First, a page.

An important decision was given in the Equity Court yesterday (sic), by Mr. Justice Molesworth, in Robertson v. Keith, affecting the value of certificates of title under the Transfer of Land Statute, which have been generally supposed to be unimpeachable, except by claims under adverse possession for 15 years. In April, 1865, one James Western purchased from the Crown two allotments at Steiglitz, and in the following May sold portion of one allotment to Robertson, but no conveyance was executed. In November, 1868, Keith sued Western for £64 10s. 9d., the amount of bills of exchange given by Western to him, and to secure which Keith held the title deeds of the allotments. Execution was issued against Western, and at a sale by the sheriff, Keith bought the land. At that sale Robertson made known that he was in possession of part of one allotment, and gave distinct notice of his claim. The sheriff, however, conveyed the whole of both lots to Keith, who soon afterwards got himself registered under the act as the proprietor of the land – no caveat having been lodged by Robertson. Keith then brought an action of ejectment against Robertson, who filed a bill to restrain proceedings in it, and to have himself declared the owner of the part he purchased from Western. It has been generally supposed that certificates of title are unimpeachable, except in cases where the land has been held in adverse possession for a period of 15 years, but Mr. Justice Molesworth held in the case now under notice that as section 49 saves the rights of tenants, that Robertson was a tenant at will of this land, and therefore that Keith took it subject to his rights, and a decree was made directing Keith to sign a transfer to Robertson.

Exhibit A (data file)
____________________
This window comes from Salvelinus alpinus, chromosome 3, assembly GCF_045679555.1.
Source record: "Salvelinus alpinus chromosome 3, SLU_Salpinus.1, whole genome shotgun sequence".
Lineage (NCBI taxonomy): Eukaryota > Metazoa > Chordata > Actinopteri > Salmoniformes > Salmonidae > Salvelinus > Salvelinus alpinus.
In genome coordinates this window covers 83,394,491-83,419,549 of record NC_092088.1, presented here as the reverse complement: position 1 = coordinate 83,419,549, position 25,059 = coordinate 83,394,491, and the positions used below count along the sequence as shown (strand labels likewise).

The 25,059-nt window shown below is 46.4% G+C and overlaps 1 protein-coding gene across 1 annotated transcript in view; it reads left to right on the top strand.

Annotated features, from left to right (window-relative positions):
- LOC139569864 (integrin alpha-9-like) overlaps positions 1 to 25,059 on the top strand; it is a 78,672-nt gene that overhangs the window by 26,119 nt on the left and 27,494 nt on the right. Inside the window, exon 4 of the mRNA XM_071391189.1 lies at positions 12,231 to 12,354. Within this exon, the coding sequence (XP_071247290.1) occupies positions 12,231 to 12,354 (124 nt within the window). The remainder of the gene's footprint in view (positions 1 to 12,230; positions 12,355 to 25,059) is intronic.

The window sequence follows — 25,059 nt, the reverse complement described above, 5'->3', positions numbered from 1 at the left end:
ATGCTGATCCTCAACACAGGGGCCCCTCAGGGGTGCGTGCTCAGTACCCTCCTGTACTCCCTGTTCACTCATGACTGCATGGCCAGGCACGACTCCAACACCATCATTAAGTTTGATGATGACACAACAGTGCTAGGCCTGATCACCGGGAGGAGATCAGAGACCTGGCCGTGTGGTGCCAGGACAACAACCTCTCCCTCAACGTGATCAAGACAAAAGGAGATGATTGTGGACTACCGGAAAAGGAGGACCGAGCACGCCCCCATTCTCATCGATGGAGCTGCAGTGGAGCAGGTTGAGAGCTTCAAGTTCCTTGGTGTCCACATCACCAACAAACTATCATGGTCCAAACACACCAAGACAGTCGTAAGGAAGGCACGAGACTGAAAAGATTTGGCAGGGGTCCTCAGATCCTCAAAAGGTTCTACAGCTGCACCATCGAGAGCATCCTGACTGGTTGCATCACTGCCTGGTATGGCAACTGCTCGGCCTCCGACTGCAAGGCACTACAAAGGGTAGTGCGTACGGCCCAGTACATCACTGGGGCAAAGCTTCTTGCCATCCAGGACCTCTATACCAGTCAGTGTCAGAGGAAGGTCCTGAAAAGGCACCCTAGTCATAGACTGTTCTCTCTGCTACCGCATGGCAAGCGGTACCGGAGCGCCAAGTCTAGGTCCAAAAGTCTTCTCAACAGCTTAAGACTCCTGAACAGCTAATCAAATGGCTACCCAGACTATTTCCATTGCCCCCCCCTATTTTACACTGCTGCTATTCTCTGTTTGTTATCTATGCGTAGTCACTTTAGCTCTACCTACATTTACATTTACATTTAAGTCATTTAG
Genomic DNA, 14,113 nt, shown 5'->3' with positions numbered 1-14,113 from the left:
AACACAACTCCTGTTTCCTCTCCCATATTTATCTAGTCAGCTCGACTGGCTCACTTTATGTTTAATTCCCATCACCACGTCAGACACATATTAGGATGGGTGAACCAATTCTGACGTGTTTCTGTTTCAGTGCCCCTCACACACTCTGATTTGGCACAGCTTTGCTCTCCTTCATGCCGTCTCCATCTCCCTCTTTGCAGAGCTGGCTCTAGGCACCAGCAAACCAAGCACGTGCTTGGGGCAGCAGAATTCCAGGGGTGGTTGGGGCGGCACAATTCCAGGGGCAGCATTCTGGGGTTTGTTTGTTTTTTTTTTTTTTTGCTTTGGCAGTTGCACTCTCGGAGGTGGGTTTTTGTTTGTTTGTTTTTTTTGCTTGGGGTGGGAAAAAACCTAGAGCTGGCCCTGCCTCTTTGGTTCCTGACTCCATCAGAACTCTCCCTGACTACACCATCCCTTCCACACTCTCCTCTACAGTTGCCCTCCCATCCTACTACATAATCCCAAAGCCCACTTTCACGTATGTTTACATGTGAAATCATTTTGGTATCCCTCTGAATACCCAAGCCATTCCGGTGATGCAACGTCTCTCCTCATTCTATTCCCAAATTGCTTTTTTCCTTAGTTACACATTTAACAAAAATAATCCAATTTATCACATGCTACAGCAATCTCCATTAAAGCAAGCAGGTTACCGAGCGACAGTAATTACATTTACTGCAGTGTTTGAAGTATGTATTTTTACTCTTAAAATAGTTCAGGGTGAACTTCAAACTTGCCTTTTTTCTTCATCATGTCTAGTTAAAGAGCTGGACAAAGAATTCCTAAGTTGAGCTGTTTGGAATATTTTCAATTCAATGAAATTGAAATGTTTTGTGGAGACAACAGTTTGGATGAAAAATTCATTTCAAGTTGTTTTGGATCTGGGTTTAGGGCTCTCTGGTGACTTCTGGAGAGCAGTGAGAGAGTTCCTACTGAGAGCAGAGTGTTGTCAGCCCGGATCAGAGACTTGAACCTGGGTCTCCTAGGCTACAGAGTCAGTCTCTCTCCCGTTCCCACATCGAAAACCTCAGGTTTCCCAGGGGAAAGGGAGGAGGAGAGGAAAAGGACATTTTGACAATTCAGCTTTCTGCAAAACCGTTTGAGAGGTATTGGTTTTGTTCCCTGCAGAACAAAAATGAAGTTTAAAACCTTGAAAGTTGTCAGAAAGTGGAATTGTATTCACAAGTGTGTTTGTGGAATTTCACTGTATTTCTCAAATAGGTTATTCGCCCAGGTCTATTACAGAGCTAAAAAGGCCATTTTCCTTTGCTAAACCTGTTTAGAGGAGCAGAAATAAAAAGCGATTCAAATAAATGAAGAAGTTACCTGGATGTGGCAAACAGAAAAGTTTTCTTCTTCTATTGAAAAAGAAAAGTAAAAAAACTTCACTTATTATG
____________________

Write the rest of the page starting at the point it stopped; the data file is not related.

Robertson v Keith (1870) 1 VLR(E) 11
The Argus Thu 3 Mar 1870. p5